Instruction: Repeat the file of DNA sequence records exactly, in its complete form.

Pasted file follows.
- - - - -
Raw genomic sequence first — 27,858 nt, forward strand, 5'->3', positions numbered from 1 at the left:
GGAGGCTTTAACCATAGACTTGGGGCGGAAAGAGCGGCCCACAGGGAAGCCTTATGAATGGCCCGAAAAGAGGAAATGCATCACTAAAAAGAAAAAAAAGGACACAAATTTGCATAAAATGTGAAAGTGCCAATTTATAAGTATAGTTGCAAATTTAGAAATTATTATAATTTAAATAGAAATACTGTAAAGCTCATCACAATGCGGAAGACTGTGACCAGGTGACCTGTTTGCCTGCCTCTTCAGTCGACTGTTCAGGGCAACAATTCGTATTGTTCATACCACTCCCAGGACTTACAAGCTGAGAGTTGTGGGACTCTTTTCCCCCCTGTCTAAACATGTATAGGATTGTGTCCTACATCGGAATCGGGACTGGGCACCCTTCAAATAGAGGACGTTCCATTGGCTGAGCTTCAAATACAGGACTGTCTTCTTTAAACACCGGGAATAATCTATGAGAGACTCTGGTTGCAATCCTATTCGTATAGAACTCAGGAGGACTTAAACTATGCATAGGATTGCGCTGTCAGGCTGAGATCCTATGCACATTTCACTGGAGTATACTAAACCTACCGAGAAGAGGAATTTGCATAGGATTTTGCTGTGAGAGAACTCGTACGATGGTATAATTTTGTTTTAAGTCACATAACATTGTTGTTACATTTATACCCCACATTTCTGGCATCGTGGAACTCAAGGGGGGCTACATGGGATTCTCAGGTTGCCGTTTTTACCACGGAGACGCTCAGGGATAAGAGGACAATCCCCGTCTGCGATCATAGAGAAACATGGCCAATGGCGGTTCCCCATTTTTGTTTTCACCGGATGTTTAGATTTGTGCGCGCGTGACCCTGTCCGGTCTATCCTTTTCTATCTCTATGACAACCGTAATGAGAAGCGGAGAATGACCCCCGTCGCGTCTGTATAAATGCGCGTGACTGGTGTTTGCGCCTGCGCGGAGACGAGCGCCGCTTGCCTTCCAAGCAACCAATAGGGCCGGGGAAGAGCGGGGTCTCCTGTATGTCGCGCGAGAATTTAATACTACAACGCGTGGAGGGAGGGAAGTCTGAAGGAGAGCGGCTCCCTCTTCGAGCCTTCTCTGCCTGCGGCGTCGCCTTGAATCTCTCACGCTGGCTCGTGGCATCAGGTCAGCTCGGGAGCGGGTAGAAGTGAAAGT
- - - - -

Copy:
Raw genomic sequence first — 27,858 nt, forward strand, 5'->3', positions numbered from 1 at the left:
GGAGGCTTTAACCATAGACTTGGGGCGGAAAGAGCGGCCCACAGGGAAGCCTTATGAATGGCCCGAAAAGAGGAAATGCATCACTAAAAAGAAAAAAAAGGACACAAATTTGCATAAAATGTGAAAGTGCCAATTTATAAGTATAGTTGCAAATTTAGAAATTATTATAATTTAAATAGAAATACTGTAAAGCTCATCACAATGCGGAAGACTGTGACCAGGTGACCTGTTTGCCTGCCTCTTCAGTCGACTGTTCAGGGCAACAATTCGTATTGTTCATACCACTCCCAGGACTTACAAGCTGAGAGTTGTGGGACTCTTTTCCCCCCTGTCTAAACATGTATAGGATTGTGTCCTACATCGGAATCGGGACTGGGCACCCTTCAAATAGAGGACGTTCCATTGGCTGAGCTTCAAATACAGGACTGTCTTCTTTAAACACCGGGAATAATCTATGAGAGACTCTGGTTGCAATCCTATTCGTATAGAACTCAGGAGGACTTAAACTATGCATAGGATTGCGCTGTCAGGCTGAGATCCTATGCACATTTCACTGGAGTATACTAAACCTACCGAGAAGAGGAATTTGCATAGGATTTTGCTGTGAGAGAACTCGTACGATGGTATAATTTTGTTTTAAGTCACATAACATTGTTGTTACATTTATACCCCACATTTCTGGCATCGTGGAACTCAAGGGGGGCTACATGGGATTCTCAGGTTGCCGTTTTTACCACGGAGACGCTCAGGGATAAGAGGACAATCCCCGTCTGCGATCATAGAGAAACATGGCCAATGGCGGTTCCCCATTTTTGTTTTCACCGGATGTTTAGATTTGTGCGCGCGTGACCCTGTCCGGTCTATCCTTTTCTATCTCTATGACAACCGTAATGAGAAGCGGAGAATGACCCCCGTCGCGTCTGTATAAATGCGCGTGACTGGTGTTTGCGCCTGCGCGGAGACGAGCGCCGCTTGCCTTCCAAGCAACCAATAGGGCCGGGGAAGAGCGGGGTCTCCTGTATGTCGCGCGAGAATTTAATACTACAACGCGTGGAGGGAGGGAAGTCTGAAGGAGAGCGGCTCCCTCTTCGAGCCTTCTCTGCCTGCGGCGTCGCCTTGAATCTCTCACGCTGGCTCGTGGCATCAGGTCAGCTCGGGAGCGGGTAGAAGTGAAAGT